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Cultural deprivation

Cultural deprivation is a theory in sociology that claims that members of the working class cannot easily acquire cultural capital, hampering their access to education and upward social mobility.

Proponents of this theory argue that working class culture (regardless of race, gender, ethnicity or other factors) inherently differs from that of people in the middle class. This difference in culture means that while middle-class children can easily acquire cultural capital by observing their parents, working-class children cannot, and this deprivation is self-perpetuating.

The theory claims that the middle class gains cultural capital as the result of primary socialization, while the working class does not. Cultural capital helps the middle class succeed society because their norms and values facilitate educational achievement and subsequent employability. Working class members of society that lack cultural capital do not pass it on to their children, reproducing the class system. Middle class children's culture capital allows them to communicate with their middle class teachers more effectively than working class children which contributes to social inequality.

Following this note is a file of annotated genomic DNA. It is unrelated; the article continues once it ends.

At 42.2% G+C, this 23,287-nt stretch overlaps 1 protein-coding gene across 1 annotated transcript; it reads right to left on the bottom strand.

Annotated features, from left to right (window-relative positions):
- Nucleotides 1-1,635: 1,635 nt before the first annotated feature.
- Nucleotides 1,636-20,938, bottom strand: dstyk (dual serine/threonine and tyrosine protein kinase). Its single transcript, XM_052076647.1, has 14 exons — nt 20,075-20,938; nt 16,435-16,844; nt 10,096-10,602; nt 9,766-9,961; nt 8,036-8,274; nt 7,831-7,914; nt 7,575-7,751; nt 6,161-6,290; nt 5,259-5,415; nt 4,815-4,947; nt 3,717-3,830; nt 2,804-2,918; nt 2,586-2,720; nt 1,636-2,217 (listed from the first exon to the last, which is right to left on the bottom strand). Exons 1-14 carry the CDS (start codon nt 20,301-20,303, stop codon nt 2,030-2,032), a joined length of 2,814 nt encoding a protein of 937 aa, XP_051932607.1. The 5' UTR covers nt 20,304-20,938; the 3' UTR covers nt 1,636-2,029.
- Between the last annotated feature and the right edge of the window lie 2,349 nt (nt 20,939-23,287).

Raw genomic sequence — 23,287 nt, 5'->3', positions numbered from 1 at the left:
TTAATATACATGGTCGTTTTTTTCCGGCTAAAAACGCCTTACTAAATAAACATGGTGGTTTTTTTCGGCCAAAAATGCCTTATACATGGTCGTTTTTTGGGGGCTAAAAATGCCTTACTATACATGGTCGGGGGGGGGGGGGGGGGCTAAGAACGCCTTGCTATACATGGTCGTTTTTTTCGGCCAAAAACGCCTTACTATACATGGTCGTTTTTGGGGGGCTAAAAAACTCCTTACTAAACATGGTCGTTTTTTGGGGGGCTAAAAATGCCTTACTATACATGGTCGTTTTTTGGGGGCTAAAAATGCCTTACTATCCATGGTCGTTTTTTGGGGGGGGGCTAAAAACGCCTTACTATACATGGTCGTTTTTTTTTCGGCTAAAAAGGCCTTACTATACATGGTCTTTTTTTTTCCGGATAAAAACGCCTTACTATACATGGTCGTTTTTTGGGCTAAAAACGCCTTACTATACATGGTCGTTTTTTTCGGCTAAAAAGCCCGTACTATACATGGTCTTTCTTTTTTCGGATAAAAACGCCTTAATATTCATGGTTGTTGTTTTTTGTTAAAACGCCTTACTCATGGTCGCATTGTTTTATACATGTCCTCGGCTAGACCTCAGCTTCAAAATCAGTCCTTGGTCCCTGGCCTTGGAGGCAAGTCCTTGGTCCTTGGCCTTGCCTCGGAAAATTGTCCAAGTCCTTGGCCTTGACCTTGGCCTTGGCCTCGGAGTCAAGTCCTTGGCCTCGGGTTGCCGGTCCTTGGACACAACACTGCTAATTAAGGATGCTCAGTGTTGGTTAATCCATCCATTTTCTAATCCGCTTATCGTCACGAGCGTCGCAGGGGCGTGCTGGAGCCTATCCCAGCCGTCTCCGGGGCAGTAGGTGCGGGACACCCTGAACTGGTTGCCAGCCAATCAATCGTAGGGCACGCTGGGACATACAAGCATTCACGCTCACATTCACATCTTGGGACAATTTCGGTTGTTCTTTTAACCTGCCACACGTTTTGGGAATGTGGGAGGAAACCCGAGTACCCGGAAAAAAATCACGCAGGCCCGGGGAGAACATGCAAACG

Bourdieu claimed that state schools are set up to make everybody middle class, although only the middle class and some high achieving working class have the cultural capital to achieve this. From a Marxist perspective cultural deprivation observes that the resources available to the working class are limited, and that working class children enter school less-well prepared than others.

  • Bernstein, B. (2002) Educational Codes and Social Control, British Journal of Sociology of Education, 23: 4. (The whole of this edition is useful for understanding Basil Bernstein).
  • Chitty, C. (2002) Education and Social Class. The Political Quarterly, 73 (2), pp. 208–210.
  • Legewie, J. and DiPrete, T. A. (2012) School Context and the Gender Gap in Educational Achievement. American Sociological Review, 77, (3), pp. 463–485.
  • Leathwood, C. and Archer, L. (2004) ‘Social class and educational inequalities: the local and the global’, in Pedagogy, Culture and Society, 12, (1).
  • Leicester, M. (1991). Equal Opportunities in School: Social Class, Sexuality, Race, Gender and Special Needs, Harlow, Longman.
  • Mac an Ghaill, M. (1996) ‘Sociology of Education, state schooling and social class: beyond critiques of the New Right hegemony’, British Journal of Sociology of Education, 17: 163-176.
  • Marks, G. N. (2011) Issues in the Conceptualization and Measurement of Socioeconomic Background: Do Different Measures Generate Different Conclusions? Social Indicators Research, 104, (2), pp. 225–251.
  • Reay, D. (2001) “Finding or losing yourself?’: working-class relationships to education’, Journal of Education Policy 16(4): 333-346.


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